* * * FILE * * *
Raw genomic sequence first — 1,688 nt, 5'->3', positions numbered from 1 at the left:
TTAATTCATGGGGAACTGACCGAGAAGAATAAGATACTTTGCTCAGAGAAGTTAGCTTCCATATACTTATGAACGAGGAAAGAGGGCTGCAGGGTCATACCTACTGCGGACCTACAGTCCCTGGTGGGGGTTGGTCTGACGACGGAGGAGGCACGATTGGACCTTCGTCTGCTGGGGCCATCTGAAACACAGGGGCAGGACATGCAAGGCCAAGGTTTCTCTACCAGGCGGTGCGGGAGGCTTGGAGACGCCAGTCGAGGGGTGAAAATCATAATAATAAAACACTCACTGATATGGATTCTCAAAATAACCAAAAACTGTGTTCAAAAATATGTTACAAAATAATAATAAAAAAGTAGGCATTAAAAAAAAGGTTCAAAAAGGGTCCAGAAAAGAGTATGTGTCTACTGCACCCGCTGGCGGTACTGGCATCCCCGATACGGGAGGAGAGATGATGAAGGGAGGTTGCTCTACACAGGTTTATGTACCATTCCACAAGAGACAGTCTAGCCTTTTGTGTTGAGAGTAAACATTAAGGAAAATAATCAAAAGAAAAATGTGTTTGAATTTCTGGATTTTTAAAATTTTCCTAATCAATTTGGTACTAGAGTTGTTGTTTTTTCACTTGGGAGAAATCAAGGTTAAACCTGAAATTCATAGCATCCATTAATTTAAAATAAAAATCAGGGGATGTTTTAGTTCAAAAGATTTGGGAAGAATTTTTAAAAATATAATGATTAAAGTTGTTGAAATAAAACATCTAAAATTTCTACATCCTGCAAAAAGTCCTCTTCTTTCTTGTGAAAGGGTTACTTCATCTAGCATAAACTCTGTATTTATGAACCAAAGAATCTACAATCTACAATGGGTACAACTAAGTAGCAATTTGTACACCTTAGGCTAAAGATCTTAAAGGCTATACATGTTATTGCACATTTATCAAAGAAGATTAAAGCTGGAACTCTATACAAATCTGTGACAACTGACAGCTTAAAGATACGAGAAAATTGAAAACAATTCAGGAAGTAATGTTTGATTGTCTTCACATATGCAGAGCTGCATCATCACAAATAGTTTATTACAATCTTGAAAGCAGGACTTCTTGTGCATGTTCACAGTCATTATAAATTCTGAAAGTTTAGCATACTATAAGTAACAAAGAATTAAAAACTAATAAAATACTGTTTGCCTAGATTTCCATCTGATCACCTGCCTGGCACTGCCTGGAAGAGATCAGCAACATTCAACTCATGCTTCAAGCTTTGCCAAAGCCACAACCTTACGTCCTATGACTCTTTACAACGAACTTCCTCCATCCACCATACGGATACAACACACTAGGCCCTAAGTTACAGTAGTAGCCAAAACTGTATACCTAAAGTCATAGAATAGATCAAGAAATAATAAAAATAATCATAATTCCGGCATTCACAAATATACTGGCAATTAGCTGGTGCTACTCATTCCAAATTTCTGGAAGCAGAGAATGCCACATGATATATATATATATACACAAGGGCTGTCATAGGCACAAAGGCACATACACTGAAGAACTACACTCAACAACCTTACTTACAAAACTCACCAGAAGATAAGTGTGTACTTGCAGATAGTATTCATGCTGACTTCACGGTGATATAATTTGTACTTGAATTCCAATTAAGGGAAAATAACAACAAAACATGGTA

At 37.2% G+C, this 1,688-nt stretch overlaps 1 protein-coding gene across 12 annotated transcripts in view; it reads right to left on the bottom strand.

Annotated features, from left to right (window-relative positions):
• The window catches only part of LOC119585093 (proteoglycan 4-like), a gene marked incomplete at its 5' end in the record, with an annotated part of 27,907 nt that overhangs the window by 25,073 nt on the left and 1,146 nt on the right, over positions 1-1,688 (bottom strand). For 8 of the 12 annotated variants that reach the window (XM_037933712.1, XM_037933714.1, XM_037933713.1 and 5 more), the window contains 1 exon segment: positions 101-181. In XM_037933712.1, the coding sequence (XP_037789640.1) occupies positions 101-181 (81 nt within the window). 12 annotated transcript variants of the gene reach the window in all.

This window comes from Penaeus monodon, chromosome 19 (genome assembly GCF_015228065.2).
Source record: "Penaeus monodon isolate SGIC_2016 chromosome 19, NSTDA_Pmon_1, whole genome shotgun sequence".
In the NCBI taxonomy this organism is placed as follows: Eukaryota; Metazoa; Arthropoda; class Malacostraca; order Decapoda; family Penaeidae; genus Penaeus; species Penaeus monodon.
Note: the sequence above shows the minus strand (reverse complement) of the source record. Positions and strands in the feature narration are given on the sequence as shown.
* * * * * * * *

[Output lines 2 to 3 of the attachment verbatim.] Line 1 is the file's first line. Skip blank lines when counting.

TTAATTCATGGGGAACTGACCGAGAAGAATAAGATACTTTGCTCAGAGAAGTTAGCTTCCATATACTTATGAACGAGGAAAGAGGGCTGCAGGGTCATACCTACTGCGGACCTACAGTCCCTGGTGGGGGTTGGTCTGACGACGGAGGAGGCACGATTGGACCTTCGTCTGCTGGGGCCATCTGAAACACAGGGGCAGGACATGCAAGGCCAAGGTTTCTCTACCAGGCGGTGCGGGAGGCTTGGAGACGCCAGTCGAGGGGTGAAAATCATAATAATAAAACACTCACTGATATGGATTCTCAAAATAACCAAAAACTGTGTTCAAAAATATGTTACAAAATAATAATAAAAAAGTAGGCATTAAAAAAAAGGTTCAAAAAGGGTCCAGAAAAGAGTATGTGTCTACTGCACCCGCTGGCGGTACTGGCATCCCCGATACGGGAGGAGAGATGATGAAGGGAGGTTGCTCTACACAGGTTTATGTACCATTCCACAAGAGACAGTCTAGCCTTTTGTGTTGAGAGTAAACATTAAGGAAAATAATCAAAAGAAAAATGTGTTTGAATTTCTGGATTTTTAAAATTTTCCTAATCAATTTGGTACTAGAGTTGTTGTTTTTTCACTTGGGAGAAATCAAGGTTAAACCTGAAATTCATAGCATCCATTAATTTAAAATAAAAATCAGGGGATGTTTTAGTTCAAAAGATTTGGGAAGAATTTTTAAAAATATAATGATTAAAGTTGTTGAAATAAAACATCTAAAATTTCTACATCCTGCAAAAAGTCCTCTTCTTTCTTGTGAAAGGGTTACTTCATCTAGCATAAACTCTGTATTTATGAACCAAAGAATCTACAATCTACAATGGGTACAACTAAGTAGCAATTTGTACACCTTAGGCTAAAGATCTTAAAGGCTATACATGTTATTGCACATTTATCAAAGAAGATTAAAGCTGGAACTCTATACAAATCTGTGACAACTGACAGCTTAAAGATACGAGAAAATTGAAAACAATTCAGGAAGTAATGTTTGATTGTCTTCACATATGCAGAGCTGCATCATCACAAATAGTTTATTACAATCTTGAAAGCAGGACTTCTTGTGCATGTTCACAGTCATTATAAATTCTGAAAGTTTAGCATACTATAAGTAACAAAGAATTAAAAACTAATAAAATACTGTTTGCCTAGATTTCCATCTGATCACCTGCCTGGCACTGCCTGGAAGAGATCAGCAACATTCAACTCATGCTTCAAGCTTTGCCAAAGCCACAACCTTACGTCCTATGACTCTTTACAACGAACTTCCTCCATCCACCATACGGATACAACACACTAGGCCCTAAGTTACAGTAGTAGCCAAAACTGTATACCTAAAGTCATAGAATAGATCAAGAAATAATAAAAATAATCATAATTCCGGCATTCACAAATATACTGGCAATTAGCTGGTGCTACTCATTCCAAATTTCTGGAAGCAGAGAATGCCACATGATATATATATATATACACAAGGGCTGTCATAGGCACAAAGGCACATACACTGAAGAACTACACTCAACAACCTTACTTACAAAACTCACCAGAAGATAAGTGTGTACTTGCAGATAGTATTCATGCTGACTTCACGGTGATATAATTTGTACTTGAATTCCAATTAAGGGAAAATAACAACAAAACATGGTA

At 37.2% G+C, this 1,688-nt stretch overlaps 1 protein-coding gene across 12 annotated transcripts in view; it reads right to left on the bottom strand.